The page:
Ann Louise Gilligan

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Ann Louise Gilligan
Ann Louise Gilligan (cropped).png
Born(1945-07-27)27 July 1945
Died15 June 2017(2017-06-15) (aged 71)
Dublin, Ireland
Alma materBoston College
Theological work

Ann Louise Gilligan (27 July 1945 – 15 June 2017) was an Irish theologian who taught at Saint Patrick's College, Drumcondra (part of Dublin City University). A former nun, she was the wife of Katherine Zappone. In Zappone and Gilligan v. Revenue Commissioners (2006), they unsuccessfully sought recognition of their Canadian marriage.[1][2] Despite failing in the courts, Gilligan was a leading campaigner in Ireland's 2015 same-sex marriage referendum, and ultimately succeeded in having her marriage recognised in Irish law before her death in 2017.


Gilligan was born in Dublin to a prosperous family in Nutley Park, Dublin. She had one sister and brother. She was educated in the Loreto secondary school in Foxrock. Gilligan went on to join the Loreto convent and become a nun.[2] She credits this with instilling in her the discipline to fulfill an academic career.[1] After leaving the convent, she worked in Spain and studied in Paris before being hired by St Patrick's College to teach theology in 1976.[1][3]

In 1981, while studying for her doctorate in theology at Boston College, she met and fell in love with fellow student Katherine Zappone. In September 2003, they married in Canada.[1] Together they fought Zappone and Gilligan v. Revenue Commissioners, which set off a decade of debate on marriage equality in Ireland. That case made global headlines.[4] Together they also founded An Cosán, Ireland's largest community education organisation.[5][6] An Cosán now houses three operations; The Shanty Education and Training Centre, an adult community education centre, Rainbow House, an early childhood education and care facility, and Fledglings, a social enterprise centre.[7] According to The Irish Times, An Cosán "was established by Gilligan and Zappone with the intention of bringing valuable community-based education to the Dublin suburb. Two years ago An Cosán attempted to track the progress of 1,500 past students and found 1,200 were employed."[8]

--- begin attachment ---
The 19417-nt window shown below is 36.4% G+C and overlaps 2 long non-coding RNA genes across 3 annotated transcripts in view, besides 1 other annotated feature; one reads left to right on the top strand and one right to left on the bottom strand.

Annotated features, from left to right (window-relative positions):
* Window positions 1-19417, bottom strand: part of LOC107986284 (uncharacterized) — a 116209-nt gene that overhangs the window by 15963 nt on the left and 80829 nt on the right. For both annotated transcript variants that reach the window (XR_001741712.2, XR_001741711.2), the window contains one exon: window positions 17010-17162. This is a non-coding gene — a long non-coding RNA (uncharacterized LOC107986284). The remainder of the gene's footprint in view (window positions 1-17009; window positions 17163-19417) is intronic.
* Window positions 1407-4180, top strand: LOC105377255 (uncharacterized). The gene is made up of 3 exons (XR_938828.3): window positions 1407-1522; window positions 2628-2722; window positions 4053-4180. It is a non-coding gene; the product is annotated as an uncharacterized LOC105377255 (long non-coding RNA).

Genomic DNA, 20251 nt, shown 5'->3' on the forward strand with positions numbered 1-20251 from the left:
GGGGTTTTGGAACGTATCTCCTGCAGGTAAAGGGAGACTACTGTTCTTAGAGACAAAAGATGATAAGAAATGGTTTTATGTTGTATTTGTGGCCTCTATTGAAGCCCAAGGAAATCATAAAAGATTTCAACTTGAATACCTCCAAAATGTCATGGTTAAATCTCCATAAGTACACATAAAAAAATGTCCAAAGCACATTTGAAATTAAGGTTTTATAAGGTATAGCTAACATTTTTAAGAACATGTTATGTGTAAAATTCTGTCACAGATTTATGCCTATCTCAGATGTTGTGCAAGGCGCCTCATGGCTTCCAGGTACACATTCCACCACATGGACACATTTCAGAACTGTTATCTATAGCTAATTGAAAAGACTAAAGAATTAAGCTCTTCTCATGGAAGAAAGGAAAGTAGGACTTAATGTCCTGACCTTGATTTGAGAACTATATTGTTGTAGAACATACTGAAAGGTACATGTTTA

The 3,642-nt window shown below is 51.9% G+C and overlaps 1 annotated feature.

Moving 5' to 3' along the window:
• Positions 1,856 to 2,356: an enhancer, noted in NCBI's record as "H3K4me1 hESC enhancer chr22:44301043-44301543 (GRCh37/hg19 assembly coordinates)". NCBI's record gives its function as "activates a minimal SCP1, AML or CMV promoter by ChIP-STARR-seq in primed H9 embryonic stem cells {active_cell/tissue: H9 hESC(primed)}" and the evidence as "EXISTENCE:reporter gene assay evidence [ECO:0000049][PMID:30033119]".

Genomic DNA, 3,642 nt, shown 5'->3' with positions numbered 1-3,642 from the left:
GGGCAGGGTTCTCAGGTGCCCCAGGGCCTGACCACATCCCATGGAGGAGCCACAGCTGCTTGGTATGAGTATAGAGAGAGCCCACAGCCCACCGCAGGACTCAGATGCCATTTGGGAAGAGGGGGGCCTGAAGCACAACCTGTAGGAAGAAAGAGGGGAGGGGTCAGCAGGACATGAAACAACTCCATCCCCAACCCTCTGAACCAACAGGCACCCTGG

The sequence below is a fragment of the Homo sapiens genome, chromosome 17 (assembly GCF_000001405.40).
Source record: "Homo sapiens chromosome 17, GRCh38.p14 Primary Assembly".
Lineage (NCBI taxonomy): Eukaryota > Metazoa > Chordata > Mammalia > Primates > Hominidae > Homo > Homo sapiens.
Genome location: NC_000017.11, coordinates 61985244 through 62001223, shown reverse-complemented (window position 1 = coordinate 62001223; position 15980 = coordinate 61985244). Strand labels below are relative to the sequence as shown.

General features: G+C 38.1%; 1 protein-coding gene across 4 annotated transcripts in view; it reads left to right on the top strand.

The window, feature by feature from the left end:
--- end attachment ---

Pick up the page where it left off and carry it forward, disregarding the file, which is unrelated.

A former Director of the Educational Disadvantage Centre at St. Patrick's College, Gilligan was formerly a member of the Statutory Committee on Educational Disadvantage.[9] In 2001, Micheál Martin, Minister for Health, asked her to form and chair the National Educational Welfare Board.[3] She later sat on the NEWB's Education Committee.[9]

Her academic work primarily focused on subjects like education and gender.[9] She enjoyed cooking, theatre and reading. She had a BMW motorbike, which she used to carry out the couple's weekly grocery shop each Saturday in Blessington.[1] She was in The Samaritans and the Society of Saint Vincent de Paul.[1] She appeared with her spouse on an episode of Room to Improve in 2013.[10]

Gilligan died on 14 June 2017 after suffering complications from a brain haemorrhage.[11]


  1. ^ a b c d e f Dwyer, Ciara (19 October 2008). "Ann and Katherine say it loud". Sunday Independent.
  2. ^ a b Liam Collins (18 June 2017). "Reflections on a fearless life as Ann Louise is laid to rest". The Independent. Retrieved June 19, 2017.
  3. ^ a b "Ann Louise Gilligan". Archived from the original on 17 May 2015.
  4. ^ Mullally, Una (12 December 2014). "The KAL case kickstarted a decade of debate on marriage equality".
  5. ^ "An Cosán Governance". An Cosán. Archived from the original on 29 September 2015. Retrieved 17 January 2015.
  6. ^ Phelan, Angela (10 November 2007). "Stars pay tribute to the late Joan O'Hara". Irish Independent.
  7. ^ "The Shanty History". An Cosán. Archived from the original on 17 September 2014. Retrieved 17 January 2015.
  8. ^ Hilliard, Mark (15 November 2014). "Changing lives with virtual education". The Irish Times.
  9. ^ a b c "Ann Louise Gilligan". Dublin City University. Archived from the original on 2016-03-04.
  10. ^ "Room to Improve". Raidió Teilifís Éireann. 1 December 2013. Archived from the original on 17 May 2015.
  11. ^ Reflections on a fearless life as Ann Louise is laid to rest

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